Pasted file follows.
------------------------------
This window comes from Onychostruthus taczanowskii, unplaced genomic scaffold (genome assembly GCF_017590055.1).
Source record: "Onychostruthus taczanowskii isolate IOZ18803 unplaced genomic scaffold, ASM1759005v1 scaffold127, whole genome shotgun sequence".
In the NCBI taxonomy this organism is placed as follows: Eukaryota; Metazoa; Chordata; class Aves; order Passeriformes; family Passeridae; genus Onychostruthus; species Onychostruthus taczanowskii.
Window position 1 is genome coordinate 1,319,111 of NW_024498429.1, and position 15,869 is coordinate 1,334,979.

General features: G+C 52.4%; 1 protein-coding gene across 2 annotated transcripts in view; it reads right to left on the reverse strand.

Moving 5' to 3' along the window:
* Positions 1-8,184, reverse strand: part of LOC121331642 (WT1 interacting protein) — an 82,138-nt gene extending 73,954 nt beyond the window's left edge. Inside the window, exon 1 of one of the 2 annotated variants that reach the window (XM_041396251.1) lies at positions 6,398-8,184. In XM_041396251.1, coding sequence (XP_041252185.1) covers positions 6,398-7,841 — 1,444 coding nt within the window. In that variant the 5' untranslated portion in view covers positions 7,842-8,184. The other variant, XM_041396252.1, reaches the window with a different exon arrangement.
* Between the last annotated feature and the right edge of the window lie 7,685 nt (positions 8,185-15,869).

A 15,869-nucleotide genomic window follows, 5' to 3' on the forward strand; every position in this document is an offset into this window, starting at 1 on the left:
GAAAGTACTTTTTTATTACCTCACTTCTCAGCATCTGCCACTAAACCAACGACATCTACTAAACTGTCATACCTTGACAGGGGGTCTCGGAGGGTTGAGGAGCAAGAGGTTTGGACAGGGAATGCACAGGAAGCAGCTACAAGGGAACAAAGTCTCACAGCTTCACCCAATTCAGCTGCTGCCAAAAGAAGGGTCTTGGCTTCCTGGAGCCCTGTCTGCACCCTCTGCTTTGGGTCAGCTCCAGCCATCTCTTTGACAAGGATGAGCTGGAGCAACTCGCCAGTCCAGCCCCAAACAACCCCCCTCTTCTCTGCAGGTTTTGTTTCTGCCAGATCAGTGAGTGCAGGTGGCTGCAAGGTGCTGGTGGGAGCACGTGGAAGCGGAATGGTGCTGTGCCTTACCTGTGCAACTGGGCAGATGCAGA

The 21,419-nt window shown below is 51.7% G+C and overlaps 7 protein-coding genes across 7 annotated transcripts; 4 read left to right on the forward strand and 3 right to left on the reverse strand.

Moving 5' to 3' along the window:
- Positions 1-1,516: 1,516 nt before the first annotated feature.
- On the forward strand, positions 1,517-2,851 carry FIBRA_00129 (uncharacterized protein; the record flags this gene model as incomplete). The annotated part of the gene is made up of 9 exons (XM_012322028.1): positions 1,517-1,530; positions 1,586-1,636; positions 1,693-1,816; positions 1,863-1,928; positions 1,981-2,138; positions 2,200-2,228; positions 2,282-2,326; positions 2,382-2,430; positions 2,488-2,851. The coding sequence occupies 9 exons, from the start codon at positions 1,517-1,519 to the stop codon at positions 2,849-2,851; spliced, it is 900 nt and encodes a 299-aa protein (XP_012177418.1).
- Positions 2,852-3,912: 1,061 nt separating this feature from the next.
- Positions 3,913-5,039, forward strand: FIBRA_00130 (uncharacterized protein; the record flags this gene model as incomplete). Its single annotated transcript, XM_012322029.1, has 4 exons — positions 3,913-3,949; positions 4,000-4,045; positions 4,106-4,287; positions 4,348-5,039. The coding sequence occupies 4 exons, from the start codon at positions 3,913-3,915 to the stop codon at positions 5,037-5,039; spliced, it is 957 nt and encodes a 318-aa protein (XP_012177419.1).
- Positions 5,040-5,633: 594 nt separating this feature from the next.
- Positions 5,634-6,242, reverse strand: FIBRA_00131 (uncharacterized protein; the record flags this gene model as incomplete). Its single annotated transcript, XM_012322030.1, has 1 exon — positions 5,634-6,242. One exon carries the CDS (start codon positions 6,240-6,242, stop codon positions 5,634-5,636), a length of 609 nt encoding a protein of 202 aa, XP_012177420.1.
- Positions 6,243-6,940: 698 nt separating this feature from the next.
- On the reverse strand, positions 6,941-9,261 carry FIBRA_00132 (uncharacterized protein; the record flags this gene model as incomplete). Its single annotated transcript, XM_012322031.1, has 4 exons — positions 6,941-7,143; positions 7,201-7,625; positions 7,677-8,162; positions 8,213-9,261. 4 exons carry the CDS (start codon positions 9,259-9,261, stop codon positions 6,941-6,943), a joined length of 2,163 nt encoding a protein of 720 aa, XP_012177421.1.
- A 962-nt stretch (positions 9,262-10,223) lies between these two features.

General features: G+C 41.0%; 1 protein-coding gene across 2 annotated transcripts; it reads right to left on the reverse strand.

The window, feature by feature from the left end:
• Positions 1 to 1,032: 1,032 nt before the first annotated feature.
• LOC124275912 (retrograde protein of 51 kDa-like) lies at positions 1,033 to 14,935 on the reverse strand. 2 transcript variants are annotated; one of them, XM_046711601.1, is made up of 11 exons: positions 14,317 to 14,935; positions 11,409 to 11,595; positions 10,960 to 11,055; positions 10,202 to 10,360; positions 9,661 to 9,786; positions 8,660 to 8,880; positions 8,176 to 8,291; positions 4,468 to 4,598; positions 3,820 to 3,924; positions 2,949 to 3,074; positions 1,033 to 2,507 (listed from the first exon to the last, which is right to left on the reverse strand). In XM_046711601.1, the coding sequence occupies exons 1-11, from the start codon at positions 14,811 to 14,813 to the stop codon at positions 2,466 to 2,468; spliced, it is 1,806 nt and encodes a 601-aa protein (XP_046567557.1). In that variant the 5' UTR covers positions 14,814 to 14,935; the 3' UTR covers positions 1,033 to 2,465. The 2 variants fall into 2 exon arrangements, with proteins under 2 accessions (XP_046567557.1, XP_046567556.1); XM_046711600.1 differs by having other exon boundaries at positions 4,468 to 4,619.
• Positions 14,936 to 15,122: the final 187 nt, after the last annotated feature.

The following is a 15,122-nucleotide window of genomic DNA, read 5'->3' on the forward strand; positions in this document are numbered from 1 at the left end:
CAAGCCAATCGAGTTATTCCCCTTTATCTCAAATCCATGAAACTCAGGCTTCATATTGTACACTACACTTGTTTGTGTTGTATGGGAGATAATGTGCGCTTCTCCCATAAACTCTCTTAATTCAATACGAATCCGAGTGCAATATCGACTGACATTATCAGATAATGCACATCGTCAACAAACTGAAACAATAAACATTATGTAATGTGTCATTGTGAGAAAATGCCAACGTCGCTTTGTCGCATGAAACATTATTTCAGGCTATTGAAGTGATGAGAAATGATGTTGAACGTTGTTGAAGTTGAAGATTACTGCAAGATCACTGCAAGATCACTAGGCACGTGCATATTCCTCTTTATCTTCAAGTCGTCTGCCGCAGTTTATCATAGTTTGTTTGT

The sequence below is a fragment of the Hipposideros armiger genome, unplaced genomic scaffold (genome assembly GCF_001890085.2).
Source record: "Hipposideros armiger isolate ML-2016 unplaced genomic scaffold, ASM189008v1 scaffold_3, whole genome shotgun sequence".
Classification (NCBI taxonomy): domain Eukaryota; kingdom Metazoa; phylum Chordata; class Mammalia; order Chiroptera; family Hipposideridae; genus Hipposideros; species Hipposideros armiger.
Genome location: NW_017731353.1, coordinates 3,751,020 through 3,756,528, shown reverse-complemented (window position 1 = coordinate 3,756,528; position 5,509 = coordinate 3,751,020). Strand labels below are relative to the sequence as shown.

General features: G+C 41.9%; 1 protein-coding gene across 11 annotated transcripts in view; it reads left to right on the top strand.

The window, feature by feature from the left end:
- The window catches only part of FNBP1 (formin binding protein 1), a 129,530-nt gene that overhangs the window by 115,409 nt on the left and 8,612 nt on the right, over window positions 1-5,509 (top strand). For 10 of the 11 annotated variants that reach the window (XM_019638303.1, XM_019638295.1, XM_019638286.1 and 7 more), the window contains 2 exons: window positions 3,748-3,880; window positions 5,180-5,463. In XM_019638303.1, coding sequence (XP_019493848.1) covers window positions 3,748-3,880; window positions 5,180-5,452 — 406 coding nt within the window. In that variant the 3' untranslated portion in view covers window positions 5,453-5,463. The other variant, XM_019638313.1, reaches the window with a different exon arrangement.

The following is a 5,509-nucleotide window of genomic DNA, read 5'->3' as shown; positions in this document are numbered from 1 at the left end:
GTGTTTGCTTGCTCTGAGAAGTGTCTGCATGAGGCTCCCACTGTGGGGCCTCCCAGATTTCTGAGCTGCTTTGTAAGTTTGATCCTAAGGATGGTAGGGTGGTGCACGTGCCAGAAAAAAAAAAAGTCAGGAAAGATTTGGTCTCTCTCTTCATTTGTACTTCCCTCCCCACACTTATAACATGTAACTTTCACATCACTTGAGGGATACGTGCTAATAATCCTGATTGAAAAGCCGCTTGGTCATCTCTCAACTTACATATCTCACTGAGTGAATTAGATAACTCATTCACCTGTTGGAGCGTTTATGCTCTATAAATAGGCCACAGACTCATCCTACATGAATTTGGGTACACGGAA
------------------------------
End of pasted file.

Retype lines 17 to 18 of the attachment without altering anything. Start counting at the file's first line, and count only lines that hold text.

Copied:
- Positions 5,040-5,633: 594 nt separating this feature from the next.
- Positions 5,634-6,242, reverse strand: FIBRA_00131 (uncharacterized protein; the record flags this gene model as incomplete). Its single annotated transcript, XM_012322030.1, has 1 exon — positions 5,634-6,242. One exon carries the CDS (start codon positions 6,240-6,242, stop codon positions 5,634-5,636), a length of 609 nt encoding a protein of 202 aa, XP_012177420.1.